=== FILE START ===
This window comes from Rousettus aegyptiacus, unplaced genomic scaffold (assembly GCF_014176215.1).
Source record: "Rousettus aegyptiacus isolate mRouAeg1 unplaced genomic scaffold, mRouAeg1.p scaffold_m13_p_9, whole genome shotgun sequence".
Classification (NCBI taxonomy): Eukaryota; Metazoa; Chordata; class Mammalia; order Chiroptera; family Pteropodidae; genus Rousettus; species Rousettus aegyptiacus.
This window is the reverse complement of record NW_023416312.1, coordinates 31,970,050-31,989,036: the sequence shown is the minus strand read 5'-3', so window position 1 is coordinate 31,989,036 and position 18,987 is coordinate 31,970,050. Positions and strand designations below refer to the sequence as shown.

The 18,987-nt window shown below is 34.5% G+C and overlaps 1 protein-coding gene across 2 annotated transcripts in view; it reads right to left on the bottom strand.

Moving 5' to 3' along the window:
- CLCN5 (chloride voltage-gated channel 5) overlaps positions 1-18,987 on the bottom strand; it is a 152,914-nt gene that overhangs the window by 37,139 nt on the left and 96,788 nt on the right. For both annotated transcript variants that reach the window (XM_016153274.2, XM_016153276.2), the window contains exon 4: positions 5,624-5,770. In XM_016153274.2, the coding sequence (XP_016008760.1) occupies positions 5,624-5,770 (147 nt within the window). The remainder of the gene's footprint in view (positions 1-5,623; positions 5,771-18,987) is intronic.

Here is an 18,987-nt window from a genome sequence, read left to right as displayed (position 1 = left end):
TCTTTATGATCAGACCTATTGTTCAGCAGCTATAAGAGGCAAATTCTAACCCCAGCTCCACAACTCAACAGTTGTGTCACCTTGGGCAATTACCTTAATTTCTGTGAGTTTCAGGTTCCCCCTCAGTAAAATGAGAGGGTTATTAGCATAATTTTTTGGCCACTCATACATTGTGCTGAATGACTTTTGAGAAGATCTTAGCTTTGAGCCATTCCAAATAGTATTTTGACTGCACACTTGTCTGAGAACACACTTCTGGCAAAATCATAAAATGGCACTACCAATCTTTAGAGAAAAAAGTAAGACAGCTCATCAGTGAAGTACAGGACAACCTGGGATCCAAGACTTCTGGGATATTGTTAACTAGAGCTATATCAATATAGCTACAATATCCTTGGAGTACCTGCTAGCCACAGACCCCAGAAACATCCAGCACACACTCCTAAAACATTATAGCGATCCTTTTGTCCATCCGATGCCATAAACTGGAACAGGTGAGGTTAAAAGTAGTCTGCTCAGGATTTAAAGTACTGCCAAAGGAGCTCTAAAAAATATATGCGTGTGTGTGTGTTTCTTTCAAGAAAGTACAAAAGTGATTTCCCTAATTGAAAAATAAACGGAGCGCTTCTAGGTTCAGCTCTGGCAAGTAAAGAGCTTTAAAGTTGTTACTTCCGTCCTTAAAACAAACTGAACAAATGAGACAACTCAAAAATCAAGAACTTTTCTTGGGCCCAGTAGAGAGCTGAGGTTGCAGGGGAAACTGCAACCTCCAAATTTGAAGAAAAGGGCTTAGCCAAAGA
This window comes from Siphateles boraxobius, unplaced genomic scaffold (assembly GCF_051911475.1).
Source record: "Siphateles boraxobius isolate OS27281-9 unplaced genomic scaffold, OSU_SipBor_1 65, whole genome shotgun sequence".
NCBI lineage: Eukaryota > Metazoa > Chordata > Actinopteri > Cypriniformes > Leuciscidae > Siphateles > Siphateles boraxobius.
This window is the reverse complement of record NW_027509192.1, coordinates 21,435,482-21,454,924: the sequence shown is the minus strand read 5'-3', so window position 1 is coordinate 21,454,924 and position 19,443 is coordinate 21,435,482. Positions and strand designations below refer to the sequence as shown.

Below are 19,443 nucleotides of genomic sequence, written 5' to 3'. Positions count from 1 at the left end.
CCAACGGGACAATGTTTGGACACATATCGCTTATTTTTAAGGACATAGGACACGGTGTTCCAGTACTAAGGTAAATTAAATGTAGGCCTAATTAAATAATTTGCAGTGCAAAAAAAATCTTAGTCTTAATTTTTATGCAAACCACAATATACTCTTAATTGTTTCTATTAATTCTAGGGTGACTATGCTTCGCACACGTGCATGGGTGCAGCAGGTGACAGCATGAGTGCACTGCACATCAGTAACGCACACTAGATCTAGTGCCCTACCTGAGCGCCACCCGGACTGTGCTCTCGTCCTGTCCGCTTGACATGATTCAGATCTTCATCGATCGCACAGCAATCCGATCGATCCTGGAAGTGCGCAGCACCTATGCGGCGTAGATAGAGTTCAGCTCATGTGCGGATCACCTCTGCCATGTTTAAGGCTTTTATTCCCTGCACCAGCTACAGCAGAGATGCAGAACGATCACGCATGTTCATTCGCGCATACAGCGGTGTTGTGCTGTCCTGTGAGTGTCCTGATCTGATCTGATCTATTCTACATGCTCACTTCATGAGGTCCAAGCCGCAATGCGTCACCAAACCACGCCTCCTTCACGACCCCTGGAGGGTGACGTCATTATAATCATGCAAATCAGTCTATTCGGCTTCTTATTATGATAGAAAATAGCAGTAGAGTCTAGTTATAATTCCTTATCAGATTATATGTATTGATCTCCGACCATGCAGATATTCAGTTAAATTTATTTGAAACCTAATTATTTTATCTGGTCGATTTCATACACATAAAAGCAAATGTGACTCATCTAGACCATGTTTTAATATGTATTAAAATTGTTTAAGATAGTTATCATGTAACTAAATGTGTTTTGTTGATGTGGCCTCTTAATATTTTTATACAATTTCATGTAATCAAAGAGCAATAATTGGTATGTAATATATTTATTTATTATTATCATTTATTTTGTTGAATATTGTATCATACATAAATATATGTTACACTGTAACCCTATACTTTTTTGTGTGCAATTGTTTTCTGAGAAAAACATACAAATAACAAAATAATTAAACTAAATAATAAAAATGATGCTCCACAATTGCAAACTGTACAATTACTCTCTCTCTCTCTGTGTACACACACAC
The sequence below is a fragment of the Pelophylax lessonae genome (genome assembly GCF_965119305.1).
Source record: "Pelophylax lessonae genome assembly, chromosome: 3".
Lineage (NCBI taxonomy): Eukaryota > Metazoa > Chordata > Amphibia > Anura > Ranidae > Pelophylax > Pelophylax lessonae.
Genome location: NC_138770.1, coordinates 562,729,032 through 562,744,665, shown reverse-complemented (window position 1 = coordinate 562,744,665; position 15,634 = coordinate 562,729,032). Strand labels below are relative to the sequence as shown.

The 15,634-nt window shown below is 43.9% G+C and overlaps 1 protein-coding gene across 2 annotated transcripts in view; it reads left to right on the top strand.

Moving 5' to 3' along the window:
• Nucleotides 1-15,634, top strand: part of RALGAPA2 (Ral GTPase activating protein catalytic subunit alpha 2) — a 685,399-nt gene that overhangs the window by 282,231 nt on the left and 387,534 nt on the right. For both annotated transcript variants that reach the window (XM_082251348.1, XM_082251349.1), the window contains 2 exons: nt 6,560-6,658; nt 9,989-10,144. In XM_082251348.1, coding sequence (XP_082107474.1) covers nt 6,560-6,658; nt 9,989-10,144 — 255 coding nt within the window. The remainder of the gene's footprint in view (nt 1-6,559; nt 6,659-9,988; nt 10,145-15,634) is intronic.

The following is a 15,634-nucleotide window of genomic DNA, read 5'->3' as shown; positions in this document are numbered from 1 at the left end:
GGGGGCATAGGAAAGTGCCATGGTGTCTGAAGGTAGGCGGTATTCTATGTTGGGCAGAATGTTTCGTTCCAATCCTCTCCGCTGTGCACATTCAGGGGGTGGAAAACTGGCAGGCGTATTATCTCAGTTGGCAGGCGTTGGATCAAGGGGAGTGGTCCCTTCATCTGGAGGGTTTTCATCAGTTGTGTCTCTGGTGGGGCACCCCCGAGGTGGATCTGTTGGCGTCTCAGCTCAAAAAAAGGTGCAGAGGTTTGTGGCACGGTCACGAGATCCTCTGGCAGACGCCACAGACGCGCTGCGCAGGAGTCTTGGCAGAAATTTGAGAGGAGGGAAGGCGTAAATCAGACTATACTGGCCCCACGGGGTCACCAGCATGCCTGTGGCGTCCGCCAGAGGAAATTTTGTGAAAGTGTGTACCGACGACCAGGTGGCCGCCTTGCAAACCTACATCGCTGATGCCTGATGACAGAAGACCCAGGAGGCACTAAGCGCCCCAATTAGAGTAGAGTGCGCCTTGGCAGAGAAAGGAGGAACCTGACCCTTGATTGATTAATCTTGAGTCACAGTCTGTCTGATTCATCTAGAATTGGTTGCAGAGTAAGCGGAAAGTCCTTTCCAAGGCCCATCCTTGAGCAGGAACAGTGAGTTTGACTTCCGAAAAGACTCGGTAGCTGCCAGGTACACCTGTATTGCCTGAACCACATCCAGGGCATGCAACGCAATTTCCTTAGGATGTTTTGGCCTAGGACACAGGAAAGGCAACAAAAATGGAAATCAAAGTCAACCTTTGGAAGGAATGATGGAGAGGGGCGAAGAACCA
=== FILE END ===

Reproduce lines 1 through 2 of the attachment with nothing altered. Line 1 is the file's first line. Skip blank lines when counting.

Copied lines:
This window comes from Rousettus aegyptiacus, unplaced genomic scaffold (assembly GCF_014176215.1).
Source record: "Rousettus aegyptiacus isolate mRouAeg1 unplaced genomic scaffold, mRouAeg1.p scaffold_m13_p_9, whole genome shotgun sequence".